Twelve years after the first Farnborough show in 1948, the Society of British Aircraft Constructors (SBAC) opened the event to foreign engine makers whose products equipped UK aircraft. The daily 1960 display began with a simulation of Britain’s planned retaliatory response to nuclear attack as flights of four Avro Vulcans, Handley Page Victors or Vickers Valiant “V-bombers” were “scrambled.”
Unconsciously anticipating Royal Air Force developments, the show saw the last “Black Arrows” aerobatic-formation display in Hawker Hunters and the Folland Gnat trainer, which later would become a familiar mount for a future team.
New engine technology came in the form of the Rolls-Royce Conway bypass engine, and Beagle Aircraft’s Airedale, Husky and Terrier light aircraft debuted despite SBAC’s standard “no dogs” rule.
The 1961 display included almost 150 military aircraft from the armed services in a tour de force that overshadowed a much smaller number of new aircraft. Some 130,000 square feet of covered space catered to almost 400 exhibitors.
The increasing cost of development and fewer original designs meant insufficient activity to support an annual show. In 1962, SBAC said there would be no 1963 event and only British products in 1964, the year Farnborough began alternating with Paris as the site of each year’s major show.
The 1962 event provided first appearances by the Bristol T188 high-speed research aircraft, de Havilland DH121 Trident airliner and DH125 executive jet, Hawker P1127 vertical takeoff and landing aircraft, Vickers VC10 quad-jet and small Wallis Autogyro.
The first biennial Farnborough show in 1964 saw another new Beagle (B242, the re-worked B218), short-haul British Aircraft Corporation One-Eleven airliner and ogival-winged BAC 221, and the Short Skyvan utility/feederliner and Belfast transport. This event also saw the first appearance of Folland Gnat formation aerobatics with the “Yellowjacks” that in 1965 would become the Red Arrows.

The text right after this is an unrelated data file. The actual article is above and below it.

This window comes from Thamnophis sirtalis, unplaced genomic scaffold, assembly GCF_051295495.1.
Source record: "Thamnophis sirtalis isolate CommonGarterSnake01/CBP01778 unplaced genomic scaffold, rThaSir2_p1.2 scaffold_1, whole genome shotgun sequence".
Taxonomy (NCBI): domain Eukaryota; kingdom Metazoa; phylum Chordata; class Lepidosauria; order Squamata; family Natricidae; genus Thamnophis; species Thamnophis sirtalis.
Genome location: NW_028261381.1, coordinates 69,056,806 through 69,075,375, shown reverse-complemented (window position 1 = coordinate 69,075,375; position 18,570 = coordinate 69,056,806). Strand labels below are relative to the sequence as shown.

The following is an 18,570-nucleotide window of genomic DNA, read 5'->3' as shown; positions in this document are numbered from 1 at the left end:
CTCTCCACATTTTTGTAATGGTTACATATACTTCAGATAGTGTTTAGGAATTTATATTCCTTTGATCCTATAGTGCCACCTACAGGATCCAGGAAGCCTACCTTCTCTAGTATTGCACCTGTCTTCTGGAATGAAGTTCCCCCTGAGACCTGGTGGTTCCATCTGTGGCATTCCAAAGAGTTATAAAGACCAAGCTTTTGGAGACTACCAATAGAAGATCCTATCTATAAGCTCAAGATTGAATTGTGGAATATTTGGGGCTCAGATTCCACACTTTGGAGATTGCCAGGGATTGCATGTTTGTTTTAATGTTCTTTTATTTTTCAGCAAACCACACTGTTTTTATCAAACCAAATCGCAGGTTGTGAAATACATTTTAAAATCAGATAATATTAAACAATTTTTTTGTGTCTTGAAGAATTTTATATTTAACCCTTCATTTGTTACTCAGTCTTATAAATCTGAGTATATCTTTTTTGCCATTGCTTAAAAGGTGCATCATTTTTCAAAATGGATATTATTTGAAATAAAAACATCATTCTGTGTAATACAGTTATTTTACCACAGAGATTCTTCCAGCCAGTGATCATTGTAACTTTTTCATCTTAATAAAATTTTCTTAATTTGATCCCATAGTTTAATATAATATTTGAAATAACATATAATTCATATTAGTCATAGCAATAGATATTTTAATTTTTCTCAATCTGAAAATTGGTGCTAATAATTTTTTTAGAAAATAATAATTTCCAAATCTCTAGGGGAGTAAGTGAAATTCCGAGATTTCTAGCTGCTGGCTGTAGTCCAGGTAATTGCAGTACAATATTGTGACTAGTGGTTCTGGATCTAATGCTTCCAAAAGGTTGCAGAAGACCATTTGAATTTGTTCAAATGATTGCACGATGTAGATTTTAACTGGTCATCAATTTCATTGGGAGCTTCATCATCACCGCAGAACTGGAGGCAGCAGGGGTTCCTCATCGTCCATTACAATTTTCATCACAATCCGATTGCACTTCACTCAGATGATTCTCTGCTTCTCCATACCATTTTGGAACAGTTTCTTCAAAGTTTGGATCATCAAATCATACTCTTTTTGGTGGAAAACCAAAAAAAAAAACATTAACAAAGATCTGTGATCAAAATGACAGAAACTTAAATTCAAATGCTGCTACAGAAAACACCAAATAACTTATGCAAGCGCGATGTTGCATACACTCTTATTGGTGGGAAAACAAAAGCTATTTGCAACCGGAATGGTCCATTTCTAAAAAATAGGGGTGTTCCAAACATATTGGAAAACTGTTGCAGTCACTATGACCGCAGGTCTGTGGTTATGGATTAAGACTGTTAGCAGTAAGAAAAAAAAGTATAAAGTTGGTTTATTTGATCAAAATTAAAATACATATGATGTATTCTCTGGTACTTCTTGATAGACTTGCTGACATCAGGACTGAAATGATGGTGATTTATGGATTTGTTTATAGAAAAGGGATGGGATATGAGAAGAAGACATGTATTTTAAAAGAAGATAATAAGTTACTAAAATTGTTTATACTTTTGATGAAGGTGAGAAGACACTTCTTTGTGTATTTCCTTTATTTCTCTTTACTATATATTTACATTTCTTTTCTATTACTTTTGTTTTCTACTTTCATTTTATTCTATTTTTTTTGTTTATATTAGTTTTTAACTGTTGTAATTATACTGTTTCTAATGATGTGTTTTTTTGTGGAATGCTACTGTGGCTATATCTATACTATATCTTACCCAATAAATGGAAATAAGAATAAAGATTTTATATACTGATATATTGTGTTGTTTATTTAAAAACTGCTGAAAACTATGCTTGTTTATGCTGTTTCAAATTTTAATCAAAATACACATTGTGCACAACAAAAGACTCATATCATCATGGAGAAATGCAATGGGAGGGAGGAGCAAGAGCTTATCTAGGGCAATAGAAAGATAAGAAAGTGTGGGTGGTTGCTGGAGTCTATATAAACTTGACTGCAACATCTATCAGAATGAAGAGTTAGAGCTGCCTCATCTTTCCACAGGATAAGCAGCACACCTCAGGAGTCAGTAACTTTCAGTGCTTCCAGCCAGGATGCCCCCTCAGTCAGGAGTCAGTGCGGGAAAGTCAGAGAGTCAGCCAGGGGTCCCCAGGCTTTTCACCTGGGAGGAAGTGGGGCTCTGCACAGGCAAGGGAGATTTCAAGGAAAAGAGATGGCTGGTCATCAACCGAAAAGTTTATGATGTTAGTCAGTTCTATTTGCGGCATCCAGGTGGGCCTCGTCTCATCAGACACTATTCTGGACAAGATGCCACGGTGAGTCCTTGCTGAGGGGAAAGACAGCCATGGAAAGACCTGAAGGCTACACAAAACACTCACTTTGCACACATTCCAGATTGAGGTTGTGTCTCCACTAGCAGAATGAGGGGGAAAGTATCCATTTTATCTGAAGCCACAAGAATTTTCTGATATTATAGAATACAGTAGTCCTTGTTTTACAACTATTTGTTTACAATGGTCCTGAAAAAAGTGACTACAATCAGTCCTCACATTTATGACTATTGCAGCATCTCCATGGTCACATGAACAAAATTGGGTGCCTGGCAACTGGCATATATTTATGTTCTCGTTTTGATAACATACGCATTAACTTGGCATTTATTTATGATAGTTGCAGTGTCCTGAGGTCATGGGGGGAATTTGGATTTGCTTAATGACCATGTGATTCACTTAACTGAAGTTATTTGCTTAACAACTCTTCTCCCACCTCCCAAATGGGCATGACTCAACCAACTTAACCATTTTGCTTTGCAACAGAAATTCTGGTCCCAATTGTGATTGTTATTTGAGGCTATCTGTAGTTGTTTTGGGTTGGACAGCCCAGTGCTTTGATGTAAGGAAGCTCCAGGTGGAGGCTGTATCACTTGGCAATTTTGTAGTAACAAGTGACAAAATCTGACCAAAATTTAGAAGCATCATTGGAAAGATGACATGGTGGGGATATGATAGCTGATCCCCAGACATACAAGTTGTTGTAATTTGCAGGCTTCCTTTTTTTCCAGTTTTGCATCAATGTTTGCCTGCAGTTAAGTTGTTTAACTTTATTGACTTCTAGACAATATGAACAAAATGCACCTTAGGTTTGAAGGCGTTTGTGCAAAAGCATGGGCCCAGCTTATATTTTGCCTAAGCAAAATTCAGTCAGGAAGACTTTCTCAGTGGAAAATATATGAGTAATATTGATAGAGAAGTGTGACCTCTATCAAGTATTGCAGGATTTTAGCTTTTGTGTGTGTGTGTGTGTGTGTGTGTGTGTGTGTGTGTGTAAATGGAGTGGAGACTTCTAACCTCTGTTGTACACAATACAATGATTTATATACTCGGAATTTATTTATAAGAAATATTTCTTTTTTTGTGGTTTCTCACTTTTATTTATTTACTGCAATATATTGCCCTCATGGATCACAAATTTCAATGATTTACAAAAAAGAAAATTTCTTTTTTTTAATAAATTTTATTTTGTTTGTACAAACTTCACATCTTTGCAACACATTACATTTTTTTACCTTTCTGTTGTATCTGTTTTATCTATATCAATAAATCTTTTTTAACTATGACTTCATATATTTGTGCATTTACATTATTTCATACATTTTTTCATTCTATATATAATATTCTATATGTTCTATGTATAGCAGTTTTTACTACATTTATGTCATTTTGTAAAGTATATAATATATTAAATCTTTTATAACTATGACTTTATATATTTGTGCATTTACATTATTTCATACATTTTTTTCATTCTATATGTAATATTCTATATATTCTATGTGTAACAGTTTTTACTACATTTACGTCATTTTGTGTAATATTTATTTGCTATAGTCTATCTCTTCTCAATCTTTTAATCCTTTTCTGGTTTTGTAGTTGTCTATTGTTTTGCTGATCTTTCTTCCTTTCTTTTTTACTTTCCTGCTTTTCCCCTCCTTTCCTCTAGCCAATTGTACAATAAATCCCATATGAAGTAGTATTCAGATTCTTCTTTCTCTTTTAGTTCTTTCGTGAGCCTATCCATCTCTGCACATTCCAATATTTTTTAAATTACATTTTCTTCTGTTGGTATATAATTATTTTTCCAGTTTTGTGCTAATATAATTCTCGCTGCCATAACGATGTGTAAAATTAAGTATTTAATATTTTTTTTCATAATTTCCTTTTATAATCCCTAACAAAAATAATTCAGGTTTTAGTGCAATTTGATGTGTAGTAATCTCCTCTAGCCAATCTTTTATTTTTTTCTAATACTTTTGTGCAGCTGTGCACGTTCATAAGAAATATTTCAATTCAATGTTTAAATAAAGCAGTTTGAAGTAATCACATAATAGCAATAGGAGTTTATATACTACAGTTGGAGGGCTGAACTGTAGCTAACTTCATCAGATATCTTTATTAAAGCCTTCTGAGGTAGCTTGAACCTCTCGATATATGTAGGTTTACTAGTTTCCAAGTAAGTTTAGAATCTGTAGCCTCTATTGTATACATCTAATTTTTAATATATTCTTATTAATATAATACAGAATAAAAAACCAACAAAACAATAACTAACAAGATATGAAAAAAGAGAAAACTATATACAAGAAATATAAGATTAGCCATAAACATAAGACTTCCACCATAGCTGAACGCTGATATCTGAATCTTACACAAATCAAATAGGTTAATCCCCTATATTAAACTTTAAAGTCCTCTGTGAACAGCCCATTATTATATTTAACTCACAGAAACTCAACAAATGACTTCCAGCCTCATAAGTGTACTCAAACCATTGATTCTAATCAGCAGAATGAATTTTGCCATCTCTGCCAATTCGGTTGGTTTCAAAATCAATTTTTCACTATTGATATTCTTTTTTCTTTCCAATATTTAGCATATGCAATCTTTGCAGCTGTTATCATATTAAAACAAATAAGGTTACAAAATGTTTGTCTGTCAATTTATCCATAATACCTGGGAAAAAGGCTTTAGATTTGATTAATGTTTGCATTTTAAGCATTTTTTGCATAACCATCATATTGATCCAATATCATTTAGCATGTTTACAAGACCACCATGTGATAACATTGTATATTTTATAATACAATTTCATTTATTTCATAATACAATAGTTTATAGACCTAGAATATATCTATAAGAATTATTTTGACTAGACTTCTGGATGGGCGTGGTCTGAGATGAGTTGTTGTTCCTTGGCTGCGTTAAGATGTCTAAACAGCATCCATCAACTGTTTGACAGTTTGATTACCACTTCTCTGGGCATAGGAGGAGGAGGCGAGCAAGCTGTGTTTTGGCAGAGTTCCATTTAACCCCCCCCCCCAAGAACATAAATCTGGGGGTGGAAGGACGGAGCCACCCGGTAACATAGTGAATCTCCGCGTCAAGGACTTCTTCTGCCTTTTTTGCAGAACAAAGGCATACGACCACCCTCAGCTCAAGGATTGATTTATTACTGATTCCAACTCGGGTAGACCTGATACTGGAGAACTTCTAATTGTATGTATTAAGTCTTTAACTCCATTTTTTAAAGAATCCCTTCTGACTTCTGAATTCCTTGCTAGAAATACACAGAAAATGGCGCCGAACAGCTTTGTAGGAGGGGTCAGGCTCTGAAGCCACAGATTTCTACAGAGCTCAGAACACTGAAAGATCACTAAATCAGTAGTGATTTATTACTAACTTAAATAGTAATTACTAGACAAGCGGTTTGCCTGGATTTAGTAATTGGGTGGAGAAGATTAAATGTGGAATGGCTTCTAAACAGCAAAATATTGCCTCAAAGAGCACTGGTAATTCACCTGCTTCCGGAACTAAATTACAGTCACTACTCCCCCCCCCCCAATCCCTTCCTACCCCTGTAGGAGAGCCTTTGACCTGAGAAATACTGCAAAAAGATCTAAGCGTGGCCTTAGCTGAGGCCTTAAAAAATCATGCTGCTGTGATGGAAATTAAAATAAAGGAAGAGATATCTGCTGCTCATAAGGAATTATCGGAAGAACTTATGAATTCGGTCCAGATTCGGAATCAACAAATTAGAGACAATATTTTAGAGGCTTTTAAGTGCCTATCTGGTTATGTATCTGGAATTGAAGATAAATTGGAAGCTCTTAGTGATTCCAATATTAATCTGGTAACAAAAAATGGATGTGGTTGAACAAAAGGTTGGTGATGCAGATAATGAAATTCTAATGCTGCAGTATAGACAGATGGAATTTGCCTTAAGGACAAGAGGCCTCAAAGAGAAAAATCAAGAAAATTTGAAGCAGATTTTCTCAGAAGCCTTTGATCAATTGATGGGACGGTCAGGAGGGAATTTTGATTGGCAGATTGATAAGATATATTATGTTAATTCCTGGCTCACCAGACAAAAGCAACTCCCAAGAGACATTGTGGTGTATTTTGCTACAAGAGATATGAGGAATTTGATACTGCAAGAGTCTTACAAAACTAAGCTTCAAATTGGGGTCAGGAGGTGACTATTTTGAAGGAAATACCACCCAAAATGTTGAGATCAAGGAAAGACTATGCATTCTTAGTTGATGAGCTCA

Another “first” was SBAC’s publication of a public-day souvenir program. The society might have had second thoughts about the wisdom of introducing a number of vintage aircraft for the weekend flying display after the Shuttleworth Trust’s Bristol Bulldog crashed after stalling at low level.
In 1966, the organizers opened the show to European aircraft incorporating British engines or those with significant alternative UK content. Among the overseas visitors was Italy’s Aermacchi MB326 trainer, whose pilot completed his display by landing from a loop and, with gear and flaps deployed, rolling the aircraft while on finals. Other European machines that year included the Breguet Atlantique maritime-reconnaissance aircraft, Fiat G91 lightweight fighter, Fokker F27 Friendship regional turboprop and Transall 160 military transport.
The twin-engine Britten-Norman Islander made its first appearance and, in one guise or another, has appeared at every subsequent show. Helicopter participation involved Westland’s Scout, Sioux, Wasp, Wessex 2 and 5, and Whirlwind, but–with UK industry rationalization well under way–a huge turnout from Hawker Siddeley Aviation and its Andover, Buccaneer, Dominie, Gnat trainer, HS125, HS748, Hunter, Kestrel, P1127, Shackleton, Trident and Vulcan overshadowed the former group.